Sonya’s self-sacrificing nature result of financial dependency?

War & Peace today. Sonya — able to bear her self-sacrifices, cheerfully even, because secretly she believes that it is not self-sacrifice, but deferred gratification, and that she will one day receive her reward (marriage to Nicholas Rostov). When she discovers, however, that that reward, too, must be sacrificed, the walls start closing in and, rather than seeming to herself, as formerly, a good and self-sacrificing person, she seems a person who’s never gotten anything of what she’s wanted. . . Yup.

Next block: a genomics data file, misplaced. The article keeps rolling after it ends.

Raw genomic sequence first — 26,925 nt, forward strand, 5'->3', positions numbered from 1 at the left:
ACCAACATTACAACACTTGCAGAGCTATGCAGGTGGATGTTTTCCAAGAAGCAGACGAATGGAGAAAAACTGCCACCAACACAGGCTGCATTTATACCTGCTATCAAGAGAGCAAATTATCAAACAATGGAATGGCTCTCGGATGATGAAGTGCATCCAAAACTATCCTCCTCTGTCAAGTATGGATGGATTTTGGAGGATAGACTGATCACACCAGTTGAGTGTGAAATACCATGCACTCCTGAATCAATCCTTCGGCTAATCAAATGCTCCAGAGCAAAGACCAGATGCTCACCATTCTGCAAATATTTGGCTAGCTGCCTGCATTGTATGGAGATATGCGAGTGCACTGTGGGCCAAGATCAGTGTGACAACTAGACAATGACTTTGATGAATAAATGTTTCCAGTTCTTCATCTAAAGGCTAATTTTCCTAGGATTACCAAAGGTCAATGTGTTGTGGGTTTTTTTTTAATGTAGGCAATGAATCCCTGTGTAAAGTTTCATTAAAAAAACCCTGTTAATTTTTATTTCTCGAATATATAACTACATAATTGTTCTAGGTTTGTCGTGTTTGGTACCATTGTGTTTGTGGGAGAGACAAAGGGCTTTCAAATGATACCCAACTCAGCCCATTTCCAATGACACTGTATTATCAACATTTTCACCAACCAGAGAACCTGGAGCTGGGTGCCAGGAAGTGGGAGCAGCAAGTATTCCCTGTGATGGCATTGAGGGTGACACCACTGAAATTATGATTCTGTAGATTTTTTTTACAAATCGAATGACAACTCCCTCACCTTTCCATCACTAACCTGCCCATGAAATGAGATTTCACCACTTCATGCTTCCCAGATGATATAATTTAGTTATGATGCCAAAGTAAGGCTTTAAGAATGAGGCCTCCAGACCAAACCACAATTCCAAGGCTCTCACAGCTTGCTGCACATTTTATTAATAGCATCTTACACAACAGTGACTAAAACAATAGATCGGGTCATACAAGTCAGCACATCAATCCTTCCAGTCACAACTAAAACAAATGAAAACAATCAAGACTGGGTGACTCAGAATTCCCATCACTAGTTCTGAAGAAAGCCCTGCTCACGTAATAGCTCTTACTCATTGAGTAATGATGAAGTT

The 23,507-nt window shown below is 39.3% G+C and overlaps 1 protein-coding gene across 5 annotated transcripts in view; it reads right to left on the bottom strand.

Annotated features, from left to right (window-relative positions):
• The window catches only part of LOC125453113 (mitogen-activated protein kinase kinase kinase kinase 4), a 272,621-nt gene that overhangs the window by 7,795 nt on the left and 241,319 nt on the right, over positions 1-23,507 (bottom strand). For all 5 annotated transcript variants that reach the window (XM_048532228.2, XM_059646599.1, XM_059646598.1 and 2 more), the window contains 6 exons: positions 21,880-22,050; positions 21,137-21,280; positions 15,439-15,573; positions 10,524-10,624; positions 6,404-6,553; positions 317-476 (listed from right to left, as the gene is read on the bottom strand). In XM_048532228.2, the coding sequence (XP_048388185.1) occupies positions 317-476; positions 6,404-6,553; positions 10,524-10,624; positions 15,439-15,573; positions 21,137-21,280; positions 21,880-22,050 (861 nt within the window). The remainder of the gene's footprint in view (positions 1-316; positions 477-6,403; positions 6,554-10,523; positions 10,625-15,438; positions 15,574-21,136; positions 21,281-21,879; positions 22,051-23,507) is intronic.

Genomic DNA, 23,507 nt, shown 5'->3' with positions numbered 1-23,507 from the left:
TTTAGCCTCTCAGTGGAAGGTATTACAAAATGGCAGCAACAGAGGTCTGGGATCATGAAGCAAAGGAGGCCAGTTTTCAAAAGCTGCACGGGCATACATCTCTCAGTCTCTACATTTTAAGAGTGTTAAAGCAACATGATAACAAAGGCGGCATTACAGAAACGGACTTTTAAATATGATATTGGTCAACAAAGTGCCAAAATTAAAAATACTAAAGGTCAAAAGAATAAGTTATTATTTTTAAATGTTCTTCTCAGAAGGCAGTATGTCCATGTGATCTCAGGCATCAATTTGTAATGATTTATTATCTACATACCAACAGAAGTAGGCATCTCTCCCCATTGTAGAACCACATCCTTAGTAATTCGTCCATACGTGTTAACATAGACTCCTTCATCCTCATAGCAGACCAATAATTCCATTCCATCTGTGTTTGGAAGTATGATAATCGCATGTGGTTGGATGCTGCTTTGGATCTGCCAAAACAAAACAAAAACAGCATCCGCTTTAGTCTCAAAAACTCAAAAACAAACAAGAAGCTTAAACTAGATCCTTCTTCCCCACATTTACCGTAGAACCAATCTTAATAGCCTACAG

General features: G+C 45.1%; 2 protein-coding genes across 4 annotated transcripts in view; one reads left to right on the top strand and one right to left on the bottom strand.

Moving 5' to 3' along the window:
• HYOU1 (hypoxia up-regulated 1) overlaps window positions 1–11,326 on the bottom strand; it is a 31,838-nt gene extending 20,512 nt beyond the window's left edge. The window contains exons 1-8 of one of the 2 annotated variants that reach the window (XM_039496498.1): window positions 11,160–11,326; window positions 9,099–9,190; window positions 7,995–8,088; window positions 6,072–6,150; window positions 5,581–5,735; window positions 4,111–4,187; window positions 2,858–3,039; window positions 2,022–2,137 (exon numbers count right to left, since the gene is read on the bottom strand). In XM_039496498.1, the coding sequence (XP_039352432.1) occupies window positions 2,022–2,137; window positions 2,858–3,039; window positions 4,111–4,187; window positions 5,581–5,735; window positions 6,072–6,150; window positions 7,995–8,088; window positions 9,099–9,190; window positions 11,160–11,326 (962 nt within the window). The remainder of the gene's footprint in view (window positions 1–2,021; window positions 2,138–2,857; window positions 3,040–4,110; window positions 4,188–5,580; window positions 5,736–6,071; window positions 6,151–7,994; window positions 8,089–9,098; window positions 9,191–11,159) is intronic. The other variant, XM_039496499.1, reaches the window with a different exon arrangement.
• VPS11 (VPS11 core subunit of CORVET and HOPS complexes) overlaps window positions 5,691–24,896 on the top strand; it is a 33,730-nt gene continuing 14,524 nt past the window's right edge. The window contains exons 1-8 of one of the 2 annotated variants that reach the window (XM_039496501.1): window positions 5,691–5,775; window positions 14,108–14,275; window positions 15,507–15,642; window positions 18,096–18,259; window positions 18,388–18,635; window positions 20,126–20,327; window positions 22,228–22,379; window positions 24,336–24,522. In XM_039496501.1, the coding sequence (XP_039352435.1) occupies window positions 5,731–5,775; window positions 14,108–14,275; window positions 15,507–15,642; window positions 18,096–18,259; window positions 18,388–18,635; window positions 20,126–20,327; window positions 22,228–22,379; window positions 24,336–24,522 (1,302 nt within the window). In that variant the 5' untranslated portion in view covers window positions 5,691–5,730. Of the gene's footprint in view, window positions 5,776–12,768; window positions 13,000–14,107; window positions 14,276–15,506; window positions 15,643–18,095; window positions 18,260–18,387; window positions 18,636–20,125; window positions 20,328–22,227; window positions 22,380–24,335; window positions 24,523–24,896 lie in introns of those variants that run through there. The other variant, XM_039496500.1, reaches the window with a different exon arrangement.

Tolstoy locates her inclination toward secrecy in her financial dependency, but I wonder if that’s true of her self-sacrificing attitude also….Interesting that her rival for the love Nicholas Rostov, Princess Mary, who is herself a rich heiress, finds her “affected,” which I believe is the first time we hear a truly negative judgment made about Sonya’s personality, which even the Old Countess, who is annoyed by Sonya, doesn’t feel she can object to. (Sonya doesn’t really care, like Natasha does, that Prince Andrew is dying and the suffering this causes her, Princess Mary feels.)

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